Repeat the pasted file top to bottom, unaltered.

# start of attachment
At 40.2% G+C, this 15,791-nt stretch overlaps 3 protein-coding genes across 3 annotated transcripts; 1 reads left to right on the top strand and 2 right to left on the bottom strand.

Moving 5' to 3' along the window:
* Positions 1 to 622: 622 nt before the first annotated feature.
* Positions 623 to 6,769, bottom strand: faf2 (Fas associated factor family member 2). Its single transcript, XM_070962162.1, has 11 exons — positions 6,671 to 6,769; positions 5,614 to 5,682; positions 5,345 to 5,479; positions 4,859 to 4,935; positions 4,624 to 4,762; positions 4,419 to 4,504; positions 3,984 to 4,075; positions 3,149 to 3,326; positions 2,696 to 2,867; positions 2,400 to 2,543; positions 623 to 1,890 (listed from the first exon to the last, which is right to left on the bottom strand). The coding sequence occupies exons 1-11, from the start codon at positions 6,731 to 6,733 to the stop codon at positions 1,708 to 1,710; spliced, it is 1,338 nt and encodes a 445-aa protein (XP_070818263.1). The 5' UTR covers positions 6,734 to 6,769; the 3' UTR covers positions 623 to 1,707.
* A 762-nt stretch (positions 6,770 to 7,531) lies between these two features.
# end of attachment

At 40.2% G+C, this 15,791-nt stretch overlaps 3 protein-coding genes across 3 annotated transcripts; 1 reads left to right on the top strand and 2 right to left on the bottom strand.

Moving 5' to 3' along the window:
* Positions 1 to 622: 622 nt before the first annotated feature.
* Positions 623 to 6,769, bottom strand: faf2 (Fas associated factor family member 2). Its single transcript, XM_070962162.1, has 11 exons — positions 6,671 to 6,769; positions 5,614 to 5,682; positions 5,345 to 5,479; positions 4,859 to 4,935; positions 4,624 to 4,762; positions 4,419 to 4,504; positions 3,984 to 4,075; positions 3,149 to 3,326; positions 2,696 to 2,867; positions 2,400 to 2,543; positions 623 to 1,890 (listed from the first exon to the last, which is right to left on the bottom strand). The coding sequence occupies exons 1-11, from the start codon at positions 6,731 to 6,733 to the stop codon at positions 1,708 to 1,710; spliced, it is 1,338 nt and encodes a 445-aa protein (XP_070818263.1). The 5' UTR covers positions 6,734 to 6,769; the 3' UTR covers positions 623 to 1,707.
* A 762-nt stretch (positions 6,770 to 7,531) lies between these two features.